The output from an Illumina platform is the FASTQ file. To understand this file, we’ll jump right into a real example from our data:
First thing to note is the name given by the Illumina platform. The file name is composed of 6 fields separated by underscores:
- QD_0 = sample name (defined by our lab in this case)
- ACTTGA = barcode sequence ligated to each DNA fragment
- L005 = sequencing lane on the flow cell
- 001 = set number
Each file is can only hold a certain amount of sequencing data and anything exceeding that size is split into multiple files denoted by the set number. This means that files that differ only by set number are part of the same sample and must be combined before analysis.
FASTQ files have an extension of either .fastq or .fq but as you may have noticed, the file name I gave above is technically not a FASTQ file. The .gz extension denotes that this file is compressed by the Gzip algorithm to minimize the space each file takes up.
To unzip the file, simply navigate to the file in a terminal window and use the following command:
To gzip a file, use this command:
It is not recommended to unzip the FASTQ file unless necessary to keep file sizes as small as possible. However, certain actions such as viewing the file will require you to first unzip it. To view the first 12 lines of the FASTQ file without unzipping the whole file, do this:
gunzip -cd <filename>.gz | head -12
For the file I mentioned above, the output looks like this:
This is what the guts of a FASTQ file looks like. Each sequenced fragment – called a read – is contained in 4 lines of the file. Since this file is 12 lines, it describes 3 reads. The first line in the file:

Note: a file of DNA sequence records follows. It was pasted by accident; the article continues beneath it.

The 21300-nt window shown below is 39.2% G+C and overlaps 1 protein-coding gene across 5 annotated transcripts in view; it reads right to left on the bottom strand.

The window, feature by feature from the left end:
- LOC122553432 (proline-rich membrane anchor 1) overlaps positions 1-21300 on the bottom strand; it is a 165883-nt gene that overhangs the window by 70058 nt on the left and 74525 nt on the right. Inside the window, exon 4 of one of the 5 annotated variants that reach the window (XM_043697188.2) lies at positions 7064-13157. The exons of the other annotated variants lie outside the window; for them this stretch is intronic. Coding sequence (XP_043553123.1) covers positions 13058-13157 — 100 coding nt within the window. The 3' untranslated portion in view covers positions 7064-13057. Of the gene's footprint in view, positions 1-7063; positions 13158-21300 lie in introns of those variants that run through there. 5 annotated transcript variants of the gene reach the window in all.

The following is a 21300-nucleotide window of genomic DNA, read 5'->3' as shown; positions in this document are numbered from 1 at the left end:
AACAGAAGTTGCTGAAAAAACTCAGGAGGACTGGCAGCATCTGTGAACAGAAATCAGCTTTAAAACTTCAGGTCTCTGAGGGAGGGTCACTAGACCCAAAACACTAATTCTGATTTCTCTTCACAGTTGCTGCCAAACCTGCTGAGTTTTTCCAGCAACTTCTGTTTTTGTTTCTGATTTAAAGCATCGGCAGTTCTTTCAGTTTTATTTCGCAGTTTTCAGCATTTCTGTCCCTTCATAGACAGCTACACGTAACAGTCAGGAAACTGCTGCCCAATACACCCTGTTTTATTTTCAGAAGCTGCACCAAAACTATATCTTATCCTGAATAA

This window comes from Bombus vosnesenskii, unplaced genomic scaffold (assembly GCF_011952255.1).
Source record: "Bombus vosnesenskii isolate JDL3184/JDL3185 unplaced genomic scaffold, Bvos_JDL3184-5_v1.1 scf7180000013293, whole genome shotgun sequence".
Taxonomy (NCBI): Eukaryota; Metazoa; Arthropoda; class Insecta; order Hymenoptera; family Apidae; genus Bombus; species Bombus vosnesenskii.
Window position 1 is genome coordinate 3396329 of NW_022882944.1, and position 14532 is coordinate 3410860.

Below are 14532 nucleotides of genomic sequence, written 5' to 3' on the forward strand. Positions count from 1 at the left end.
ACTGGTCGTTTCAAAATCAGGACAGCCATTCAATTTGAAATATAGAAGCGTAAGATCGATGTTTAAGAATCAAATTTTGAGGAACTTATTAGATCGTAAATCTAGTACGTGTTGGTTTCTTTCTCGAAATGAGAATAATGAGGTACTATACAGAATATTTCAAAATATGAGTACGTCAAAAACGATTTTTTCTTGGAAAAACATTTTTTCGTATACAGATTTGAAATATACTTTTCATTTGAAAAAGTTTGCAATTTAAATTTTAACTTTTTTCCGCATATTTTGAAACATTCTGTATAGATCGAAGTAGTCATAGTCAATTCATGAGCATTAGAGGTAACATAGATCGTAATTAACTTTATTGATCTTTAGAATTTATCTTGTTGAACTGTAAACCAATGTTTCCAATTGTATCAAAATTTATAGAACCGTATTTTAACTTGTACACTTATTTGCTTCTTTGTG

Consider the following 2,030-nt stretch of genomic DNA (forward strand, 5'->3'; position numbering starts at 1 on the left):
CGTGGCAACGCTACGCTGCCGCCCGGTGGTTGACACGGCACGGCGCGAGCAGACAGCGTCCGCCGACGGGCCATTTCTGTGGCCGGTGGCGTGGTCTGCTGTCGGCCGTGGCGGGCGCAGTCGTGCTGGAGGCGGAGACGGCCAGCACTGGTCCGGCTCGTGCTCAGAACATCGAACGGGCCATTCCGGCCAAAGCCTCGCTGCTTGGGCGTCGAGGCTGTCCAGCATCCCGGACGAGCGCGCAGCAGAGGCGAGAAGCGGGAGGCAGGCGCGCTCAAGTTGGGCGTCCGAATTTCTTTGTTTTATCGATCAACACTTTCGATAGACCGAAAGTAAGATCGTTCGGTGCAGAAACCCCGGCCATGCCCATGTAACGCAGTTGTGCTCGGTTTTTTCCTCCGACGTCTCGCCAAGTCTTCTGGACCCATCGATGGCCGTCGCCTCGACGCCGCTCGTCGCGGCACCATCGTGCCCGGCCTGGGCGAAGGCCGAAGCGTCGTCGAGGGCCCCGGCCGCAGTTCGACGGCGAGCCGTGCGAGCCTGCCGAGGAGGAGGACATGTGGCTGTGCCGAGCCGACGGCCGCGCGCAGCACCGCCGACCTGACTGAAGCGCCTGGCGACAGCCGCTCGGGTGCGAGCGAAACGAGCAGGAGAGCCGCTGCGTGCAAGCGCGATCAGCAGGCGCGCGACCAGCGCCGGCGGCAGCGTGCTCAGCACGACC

The first line always begins with @ and must be a unique identifier of that read. The information contained here is given by the Illumina platform and tells the exact X and Y coordinate on the flow cell where this read was sequenced. For more detailed information, go here.
The second line contains the raw sequence for the read.
The third line is a “+” followed by an optional description (nothing, in this case).
The final line is the quality score for each base. Each score is ASCII encoded, where the higher the score, the higher the quality. The following table can be used to calculate the score. Take the value of the character and subtract 33 to find the quality score.
Ex. for the character C, 34 is the quality score (67 – 33 = 34).
But what does this score mean? The score is actually a Phred quality score where:
Q = –10 log P
Where Q = quality score and P = probability base was incorrectly called
A Phred score of 34, therefore, means that a base has a 99.96% chance of being correct whereas a score of 10 has a 90% probability of being correct. We can use this scoring system to evaluate the quality of our sequencing results. An efficient way of doing this is using the tool FastQC. To run this tool, simply use the following command:
The program computes and graphs a bunch of statistics on the quality of the data.
This image shows quality distribution at each base position in a read. As typical of Illumina sequencing data, the quality drops towards the end of the read due to phasing and pre-phasing. Recall that a single read is sequenced from a cluster of DNA strand. Phasing and pre-phasing occurs when strands in a sequencing cluster fail to insert a nucleotide or add multiple nucleotides during a sequencing cycle. These strands fall out of sync with the rest of the cluster and reduce the purity of the wavelength emitted by the cluster as a whole, thus resulting in a greater probability of the wrong base being called. Because this problem increases with every cycle, end of the read tends to have lower quality.
Overall, FastQC shows that most bases have a quality score greater than 30 (0.1% chance of error for each base). This suggests that the sequencing data has sufficiently high quality. For more information on the output from FastQC, please see this PDF.
The next post will attempt to detail how to map these reads to a reference genome.